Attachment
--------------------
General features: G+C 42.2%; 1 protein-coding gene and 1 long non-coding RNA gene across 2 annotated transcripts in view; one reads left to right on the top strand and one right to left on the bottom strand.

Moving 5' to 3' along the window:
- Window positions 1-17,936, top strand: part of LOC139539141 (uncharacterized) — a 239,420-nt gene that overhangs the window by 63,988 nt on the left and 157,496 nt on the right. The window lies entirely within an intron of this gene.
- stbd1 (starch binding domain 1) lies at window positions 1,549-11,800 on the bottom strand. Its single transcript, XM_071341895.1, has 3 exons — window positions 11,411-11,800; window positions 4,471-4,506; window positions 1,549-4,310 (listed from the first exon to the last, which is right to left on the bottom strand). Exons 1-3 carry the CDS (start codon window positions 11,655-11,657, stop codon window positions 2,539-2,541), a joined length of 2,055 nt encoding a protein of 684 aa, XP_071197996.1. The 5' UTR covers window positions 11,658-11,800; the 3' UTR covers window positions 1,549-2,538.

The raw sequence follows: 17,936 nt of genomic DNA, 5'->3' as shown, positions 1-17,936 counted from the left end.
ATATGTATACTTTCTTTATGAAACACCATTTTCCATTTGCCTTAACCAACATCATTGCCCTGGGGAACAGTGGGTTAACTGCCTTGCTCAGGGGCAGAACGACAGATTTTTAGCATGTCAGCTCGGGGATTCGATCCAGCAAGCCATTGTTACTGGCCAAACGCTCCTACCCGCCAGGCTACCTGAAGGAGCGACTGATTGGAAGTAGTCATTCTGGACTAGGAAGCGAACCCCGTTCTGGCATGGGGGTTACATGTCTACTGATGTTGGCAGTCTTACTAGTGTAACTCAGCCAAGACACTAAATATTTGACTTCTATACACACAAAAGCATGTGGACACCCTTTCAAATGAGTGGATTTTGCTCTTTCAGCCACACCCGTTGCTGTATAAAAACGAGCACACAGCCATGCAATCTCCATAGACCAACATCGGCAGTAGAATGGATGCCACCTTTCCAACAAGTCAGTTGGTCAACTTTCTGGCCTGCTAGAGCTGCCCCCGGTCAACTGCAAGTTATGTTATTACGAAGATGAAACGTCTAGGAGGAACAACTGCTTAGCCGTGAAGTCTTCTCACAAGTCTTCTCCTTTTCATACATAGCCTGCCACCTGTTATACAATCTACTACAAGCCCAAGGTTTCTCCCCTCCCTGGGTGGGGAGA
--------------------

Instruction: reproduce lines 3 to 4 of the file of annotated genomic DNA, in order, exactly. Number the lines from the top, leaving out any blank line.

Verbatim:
- Window positions 1-17,936, top strand: part of LOC139539141 (uncharacterized) — a 239,420-nt gene that overhangs the window by 63,988 nt on the left and 157,496 nt on the right. The window lies entirely within an intron of this gene.
- stbd1 (starch binding domain 1) lies at window positions 1,549-11,800 on the bottom strand. Its single transcript, XM_071341895.1, has 3 exons — window positions 11,411-11,800; window positions 4,471-4,506; window positions 1,549-4,310 (listed from the first exon to the last, which is right to left on the bottom strand). Exons 1-3 carry the CDS (start codon window positions 11,655-11,657, stop codon window positions 2,539-2,541), a joined length of 2,055 nt encoding a protein of 684 aa, XP_071197996.1. The 5' UTR covers window positions 11,658-11,800; the 3' UTR covers window positions 1,549-2,538.